• Instead of using the normal TAKEOFF indicator on the trim wheel, I recommend setting the the trim between the "O" and "F" in "TAKEOFF".
    • This is a great reminder of the subtleties of your walk around (pre-flight inspection).  The checklist tells you to set the trim to TAKEOFF.  But do you know what that should look like on your walk around? Raise the tail (elevator) to level. If the trim tab isn't essentially flush with the elevator, something is amiss.  If you use the TAKEOFF mark in 25V, it won't be flush. If you use my suggestion, it will be. Using the TAKEOFF mark will push the nose down in an already nose-heavy aircraft.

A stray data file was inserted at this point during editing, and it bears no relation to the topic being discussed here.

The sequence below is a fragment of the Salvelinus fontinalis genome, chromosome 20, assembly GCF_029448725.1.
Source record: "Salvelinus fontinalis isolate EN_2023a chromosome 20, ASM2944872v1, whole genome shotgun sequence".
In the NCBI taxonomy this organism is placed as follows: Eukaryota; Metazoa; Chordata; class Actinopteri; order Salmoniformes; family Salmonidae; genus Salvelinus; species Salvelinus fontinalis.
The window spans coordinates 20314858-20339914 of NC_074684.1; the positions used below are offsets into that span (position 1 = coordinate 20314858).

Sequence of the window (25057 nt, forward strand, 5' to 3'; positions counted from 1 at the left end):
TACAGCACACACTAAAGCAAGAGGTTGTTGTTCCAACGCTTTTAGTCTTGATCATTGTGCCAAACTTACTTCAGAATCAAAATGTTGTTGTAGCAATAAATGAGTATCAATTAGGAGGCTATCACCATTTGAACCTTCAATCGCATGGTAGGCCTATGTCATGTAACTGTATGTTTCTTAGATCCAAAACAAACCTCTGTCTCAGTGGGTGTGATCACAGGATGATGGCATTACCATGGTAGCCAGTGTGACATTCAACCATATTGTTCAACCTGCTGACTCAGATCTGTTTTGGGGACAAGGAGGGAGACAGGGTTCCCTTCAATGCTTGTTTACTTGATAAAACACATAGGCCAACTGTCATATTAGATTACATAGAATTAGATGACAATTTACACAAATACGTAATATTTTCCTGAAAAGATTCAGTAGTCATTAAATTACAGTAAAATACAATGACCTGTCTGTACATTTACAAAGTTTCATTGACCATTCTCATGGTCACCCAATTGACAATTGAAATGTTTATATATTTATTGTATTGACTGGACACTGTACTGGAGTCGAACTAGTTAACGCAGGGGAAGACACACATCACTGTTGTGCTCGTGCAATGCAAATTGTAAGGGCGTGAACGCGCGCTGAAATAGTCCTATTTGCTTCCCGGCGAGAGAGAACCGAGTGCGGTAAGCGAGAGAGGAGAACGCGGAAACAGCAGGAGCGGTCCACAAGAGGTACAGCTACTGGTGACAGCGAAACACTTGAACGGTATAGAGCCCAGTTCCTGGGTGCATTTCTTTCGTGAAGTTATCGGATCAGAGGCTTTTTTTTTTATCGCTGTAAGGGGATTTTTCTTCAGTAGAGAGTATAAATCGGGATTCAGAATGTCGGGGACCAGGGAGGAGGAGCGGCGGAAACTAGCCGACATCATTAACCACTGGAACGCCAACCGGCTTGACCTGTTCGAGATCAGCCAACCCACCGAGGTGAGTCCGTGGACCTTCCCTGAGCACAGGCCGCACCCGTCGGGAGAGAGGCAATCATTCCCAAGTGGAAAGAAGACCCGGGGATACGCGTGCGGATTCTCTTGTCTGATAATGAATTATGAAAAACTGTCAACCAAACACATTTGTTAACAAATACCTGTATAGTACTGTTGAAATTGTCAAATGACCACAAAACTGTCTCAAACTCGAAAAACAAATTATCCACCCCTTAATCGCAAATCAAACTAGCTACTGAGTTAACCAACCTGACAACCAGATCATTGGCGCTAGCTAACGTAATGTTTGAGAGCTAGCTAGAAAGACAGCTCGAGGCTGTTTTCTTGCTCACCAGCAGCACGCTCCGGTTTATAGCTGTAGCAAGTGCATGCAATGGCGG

• The Garmin 430. 430s set the screen automatically (backlight and contrast). I haven't figured out how to make it default to manual - and I'm not sure you can. But manual settings are the key. In the auto mode, the screen will start to fade from the top and bottom toward the center. That's a bummer because it's not just your GPS, it's also your COMM 1 and NAV 1.
    • Go into "DISPLAY" and change "Auto" to "Manual", then adjust as shown in the picture below (roughly, doesn't have to be exact). Screen should remain readable for entire flight.
      • Don't know how to do it?  You can Google it, but it's the fourth "page" of the "AUX" chapter. If you have no idea of what i'm talking about, you should learn the 430.  They are highly proliferated among GA.
      • You can also ask me, of course.
- FIG -